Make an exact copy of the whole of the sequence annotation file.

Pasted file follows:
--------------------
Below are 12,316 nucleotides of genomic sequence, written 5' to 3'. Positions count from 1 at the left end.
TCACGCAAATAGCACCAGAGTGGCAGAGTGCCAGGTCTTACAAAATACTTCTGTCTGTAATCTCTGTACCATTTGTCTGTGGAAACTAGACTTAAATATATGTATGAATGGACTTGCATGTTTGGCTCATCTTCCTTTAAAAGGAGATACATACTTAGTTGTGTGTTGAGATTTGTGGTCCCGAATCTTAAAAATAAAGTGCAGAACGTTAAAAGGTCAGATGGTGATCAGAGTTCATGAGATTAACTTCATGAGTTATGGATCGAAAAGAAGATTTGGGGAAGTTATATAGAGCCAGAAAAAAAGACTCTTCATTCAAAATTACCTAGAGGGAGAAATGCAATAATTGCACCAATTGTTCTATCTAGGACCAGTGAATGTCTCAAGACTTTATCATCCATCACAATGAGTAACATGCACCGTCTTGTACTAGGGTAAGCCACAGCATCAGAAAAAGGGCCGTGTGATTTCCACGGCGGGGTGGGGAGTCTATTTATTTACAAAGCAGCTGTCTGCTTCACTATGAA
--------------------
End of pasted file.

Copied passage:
Below are 12,316 nucleotides of genomic sequence, written 5' to 3'. Positions count from 1 at the left end.
TCACGCAAATAGCACCAGAGTGGCAGAGTGCCAGGTCTTACAAAATACTTCTGTCTGTAATCTCTGTACCATTTGTCTGTGGAAACTAGACTTAAATATATGTATGAATGGACTTGCATGTTTGGCTCATCTTCCTTTAAAAGGAGATACATACTTAGTTGTGTGTTGAGATTTGTGGTCCCGAATCTTAAAAATAAAGTGCAGAACGTTAAAAGGTCAGATGGTGATCAGAGTTCATGAGATTAACTTCATGAGTTATGGATCGAAAAGAAGATTTGGGGAAGTTATATAGAGCCAGAAAAAAAGACTCTTCATTCAAAATTACCTAGAGGGAGAAATGCAATAATTGCACCAATTGTTCTATCTAGGACCAGTGAATGTCTCAAGACTTTATCATCCATCACAATGAGTAACATGCACCGTCTTGTACTAGGGTAAGCCACAGCATCAGAAAAAGGGCCGTGTGATTTCCACGGCGGGGTGGGGAGTCTATTTATTTACAAAGCAGCTGTCTGCTTCACTATGAA